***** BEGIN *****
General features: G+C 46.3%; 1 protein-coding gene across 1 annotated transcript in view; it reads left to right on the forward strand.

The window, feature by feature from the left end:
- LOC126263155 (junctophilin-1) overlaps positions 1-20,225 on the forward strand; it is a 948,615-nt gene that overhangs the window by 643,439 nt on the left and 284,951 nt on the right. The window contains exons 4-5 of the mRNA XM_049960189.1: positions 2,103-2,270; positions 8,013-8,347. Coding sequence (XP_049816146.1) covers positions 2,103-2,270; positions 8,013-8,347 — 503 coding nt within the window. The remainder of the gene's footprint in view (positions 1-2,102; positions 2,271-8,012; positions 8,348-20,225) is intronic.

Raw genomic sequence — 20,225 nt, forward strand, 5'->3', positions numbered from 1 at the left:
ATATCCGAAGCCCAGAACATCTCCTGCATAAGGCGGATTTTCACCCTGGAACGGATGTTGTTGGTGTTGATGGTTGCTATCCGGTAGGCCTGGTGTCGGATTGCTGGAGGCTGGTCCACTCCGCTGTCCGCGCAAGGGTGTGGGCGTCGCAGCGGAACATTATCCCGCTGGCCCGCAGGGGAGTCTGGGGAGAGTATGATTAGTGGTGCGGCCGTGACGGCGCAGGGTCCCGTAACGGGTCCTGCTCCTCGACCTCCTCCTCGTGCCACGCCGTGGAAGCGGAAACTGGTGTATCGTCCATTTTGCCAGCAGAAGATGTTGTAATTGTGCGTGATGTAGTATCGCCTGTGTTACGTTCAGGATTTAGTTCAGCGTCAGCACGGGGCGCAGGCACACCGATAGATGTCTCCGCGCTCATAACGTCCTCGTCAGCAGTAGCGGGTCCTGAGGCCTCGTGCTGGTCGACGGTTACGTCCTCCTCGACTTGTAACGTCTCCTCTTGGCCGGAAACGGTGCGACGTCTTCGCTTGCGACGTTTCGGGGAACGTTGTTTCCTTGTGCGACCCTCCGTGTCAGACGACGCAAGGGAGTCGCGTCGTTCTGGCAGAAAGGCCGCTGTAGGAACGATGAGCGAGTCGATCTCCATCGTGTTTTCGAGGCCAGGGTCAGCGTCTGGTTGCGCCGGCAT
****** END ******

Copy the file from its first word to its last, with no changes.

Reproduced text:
General features: G+C 46.3%; 1 protein-coding gene across 1 annotated transcript in view; it reads left to right on the forward strand.

The window, feature by feature from the left end:
- LOC126263155 (junctophilin-1) overlaps positions 1-20,225 on the forward strand; it is a 948,615-nt gene that overhangs the window by 643,439 nt on the left and 284,951 nt on the right. The window contains exons 4-5 of the mRNA XM_049960189.1: positions 2,103-2,270; positions 8,013-8,347. Coding sequence (XP_049816146.1) covers positions 2,103-2,270; positions 8,013-8,347 — 503 coding nt within the window. The remainder of the gene's footprint in view (positions 1-2,102; positions 2,271-8,012; positions 8,348-20,225) is intronic.

Raw genomic sequence — 20,225 nt, forward strand, 5'->3', positions numbered from 1 at the left:
ATATCCGAAGCCCAGAACATCTCCTGCATAAGGCGGATTTTCACCCTGGAACGGATGTTGTTGGTGTTGATGGTTGCTATCCGGTAGGCCTGGTGTCGGATTGCTGGAGGCTGGTCCACTCCGCTGTCCGCGCAAGGGTGTGGGCGTCGCAGCGGAACATTATCCCGCTGGCCCGCAGGGGAGTCTGGGGAGAGTATGATTAGTGGTGCGGCCGTGACGGCGCAGGGTCCCGTAACGGGTCCTGCTCCTCGACCTCCTCCTCGTGCCACGCCGTGGAAGCGGAAACTGGTGTATCGTCCATTTTGCCAGCAGAAGATGTTGTAATTGTGCGTGATGTAGTATCGCCTGTGTTACGTTCAGGATTTAGTTCAGCGTCAGCACGGGGCGCAGGCACACCGATAGATGTCTCCGCGCTCATAACGTCCTCGTCAGCAGTAGCGGGTCCTGAGGCCTCGTGCTGGTCGACGGTTACGTCCTCCTCGACTTGTAACGTCTCCTCTTGGCCGGAAACGGTGCGACGTCTTCGCTTGCGACGTTTCGGGGAACGTTGTTTCCTTGTGCGACCCTCCGTGTCAGACGACGCAAGGGAGTCGCGTCGTTCTGGCAGAAAGGCCGCTGTAGGAACGATGAGCGAGTCGATCTCCATCGTGTTTTCGAGGCCAGGGTCAGCGTCTGGTTGCGCCGGCAT